The Pentagon Doesn't Seem To Have A Clue What Trump And Putin's 'Security Agreement' Is

Code Red News

Russia's Ministry of Defense has said it's ready to pursue an "international security" agreement that was discussed between Russian President Vladimir Putin and U.S. President Donald Trump, but so far the Pentagon doesn't seem to have a clue of what that means.

A Defense Department spokesman told me "we don't currently have anything" when asked about Russian Maj. Gen. Igor Konsashenkov’s declaration Wednesday that there were "agreements reached between Russian President Vladimir Putin and US President Donald Trump in the sphere of international security achieved at the Helsinki summit."

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What agreements? What “sphere of international security”? DoD doesn't seem to know, won't say, or more than likely, is waiting on the White House to tell them what is going on — something the Pentagon has already had to do with transgender policy, joint exercises with South Korea, the "Space Force," and parades.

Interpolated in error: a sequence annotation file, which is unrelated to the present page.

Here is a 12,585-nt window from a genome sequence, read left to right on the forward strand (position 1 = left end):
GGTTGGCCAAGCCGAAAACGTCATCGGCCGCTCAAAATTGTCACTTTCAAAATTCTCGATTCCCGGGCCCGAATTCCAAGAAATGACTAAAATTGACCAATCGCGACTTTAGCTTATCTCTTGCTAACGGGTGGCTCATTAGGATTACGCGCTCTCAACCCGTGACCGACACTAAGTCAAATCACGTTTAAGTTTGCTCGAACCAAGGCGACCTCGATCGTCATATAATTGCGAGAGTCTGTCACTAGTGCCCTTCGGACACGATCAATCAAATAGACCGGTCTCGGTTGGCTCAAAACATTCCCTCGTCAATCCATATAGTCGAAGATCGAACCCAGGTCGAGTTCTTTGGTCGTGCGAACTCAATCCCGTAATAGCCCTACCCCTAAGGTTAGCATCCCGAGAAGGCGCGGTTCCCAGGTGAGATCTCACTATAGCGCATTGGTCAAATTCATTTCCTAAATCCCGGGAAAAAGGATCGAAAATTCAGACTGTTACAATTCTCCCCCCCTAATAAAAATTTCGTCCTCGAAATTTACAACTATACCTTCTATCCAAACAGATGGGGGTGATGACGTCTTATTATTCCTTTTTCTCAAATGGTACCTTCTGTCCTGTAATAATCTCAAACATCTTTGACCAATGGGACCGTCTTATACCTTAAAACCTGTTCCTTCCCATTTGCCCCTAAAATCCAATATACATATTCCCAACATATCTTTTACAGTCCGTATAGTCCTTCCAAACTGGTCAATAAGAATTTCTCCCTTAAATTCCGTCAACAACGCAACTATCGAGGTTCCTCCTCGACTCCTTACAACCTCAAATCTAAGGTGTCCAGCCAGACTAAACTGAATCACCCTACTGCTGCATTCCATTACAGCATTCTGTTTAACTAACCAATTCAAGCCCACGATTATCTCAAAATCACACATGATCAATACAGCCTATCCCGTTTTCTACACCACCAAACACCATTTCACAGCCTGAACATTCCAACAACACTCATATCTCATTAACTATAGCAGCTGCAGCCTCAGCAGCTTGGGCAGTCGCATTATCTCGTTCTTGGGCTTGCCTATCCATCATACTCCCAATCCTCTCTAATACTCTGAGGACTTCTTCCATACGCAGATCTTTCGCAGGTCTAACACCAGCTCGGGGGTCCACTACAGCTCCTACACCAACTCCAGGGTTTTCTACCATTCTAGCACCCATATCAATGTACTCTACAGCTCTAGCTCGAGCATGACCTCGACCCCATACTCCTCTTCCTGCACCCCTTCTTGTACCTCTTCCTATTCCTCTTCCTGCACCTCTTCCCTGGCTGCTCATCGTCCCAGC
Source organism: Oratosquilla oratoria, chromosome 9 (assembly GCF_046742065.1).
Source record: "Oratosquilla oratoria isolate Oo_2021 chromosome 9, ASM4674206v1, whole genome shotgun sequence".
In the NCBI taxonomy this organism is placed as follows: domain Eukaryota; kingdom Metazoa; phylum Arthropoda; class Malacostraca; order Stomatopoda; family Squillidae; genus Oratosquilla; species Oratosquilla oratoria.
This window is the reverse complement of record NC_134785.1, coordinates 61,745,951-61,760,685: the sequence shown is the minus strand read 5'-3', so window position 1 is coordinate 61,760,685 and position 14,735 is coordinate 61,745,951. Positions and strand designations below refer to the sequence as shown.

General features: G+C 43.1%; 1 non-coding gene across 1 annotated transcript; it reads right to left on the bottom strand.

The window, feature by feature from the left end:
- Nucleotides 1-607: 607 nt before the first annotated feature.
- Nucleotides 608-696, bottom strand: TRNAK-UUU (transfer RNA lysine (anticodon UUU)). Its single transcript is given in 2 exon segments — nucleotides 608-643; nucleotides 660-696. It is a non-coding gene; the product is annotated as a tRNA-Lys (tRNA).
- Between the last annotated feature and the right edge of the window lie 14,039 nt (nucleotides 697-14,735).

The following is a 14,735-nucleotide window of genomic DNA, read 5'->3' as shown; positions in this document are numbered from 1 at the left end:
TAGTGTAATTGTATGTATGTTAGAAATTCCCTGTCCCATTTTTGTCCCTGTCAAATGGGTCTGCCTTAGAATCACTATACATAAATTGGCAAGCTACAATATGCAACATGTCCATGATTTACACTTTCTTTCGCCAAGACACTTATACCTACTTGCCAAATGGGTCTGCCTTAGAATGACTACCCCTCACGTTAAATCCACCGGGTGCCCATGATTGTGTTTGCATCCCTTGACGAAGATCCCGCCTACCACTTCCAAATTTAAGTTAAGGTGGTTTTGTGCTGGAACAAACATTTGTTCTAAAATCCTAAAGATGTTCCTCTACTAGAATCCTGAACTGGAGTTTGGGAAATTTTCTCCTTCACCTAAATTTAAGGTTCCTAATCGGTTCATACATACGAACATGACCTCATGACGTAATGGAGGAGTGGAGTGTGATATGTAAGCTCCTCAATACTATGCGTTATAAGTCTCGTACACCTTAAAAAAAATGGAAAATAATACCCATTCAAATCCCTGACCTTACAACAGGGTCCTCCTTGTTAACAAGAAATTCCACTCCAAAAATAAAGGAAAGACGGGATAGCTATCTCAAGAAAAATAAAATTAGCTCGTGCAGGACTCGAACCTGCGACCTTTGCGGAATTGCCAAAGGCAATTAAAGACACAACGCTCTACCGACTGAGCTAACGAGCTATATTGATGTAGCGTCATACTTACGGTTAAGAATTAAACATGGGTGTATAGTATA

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A Pentagon spokesperson gave the same answer to Defense One on Wednesday. But a National Security Council spokesperson told Defense One the Helsinki summit was the "beginning of a process" between both countries "to reduce tensions and advance areas of cooperation in our mutual interest." Still pretty vague, to say the least.

The White House did not immediately respond to a request for comment.

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For now, all we seem to have is Moscow's side of the story regarding the summit. Anatoly Antonov, Russia's ambassador to the U.S., said Putin and Trump reached "important verbal agreements" that included preservation of the New START and INF arms control treaties. He also added that Putin made "specific and interesting proposals" on how Russia and the U.S. could cooperate in Syria — where both countries have fought via proxies amid the seven-year-old civil war.

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Meanwhile, Defense Secretary Jim Mattis is reportedly "open to the possibility" of talking with his Russian counterpart, according to Reuters.

Staff Sgt. Stevon A. Booker, a 3rd Infantry Division Soldier who was assigned to Company A, 1st Battalion, 64th Armor Regiment and killed in action in Iraq in 2003, is depicted in a photo illustration alongside the Distinguished Service Cross medal, which he is slated to posthumously receive for his heroic actions during Operation Iraqi Freedom, April 5, 2018, in Pittsburgh, Pa. (U.S. Army)

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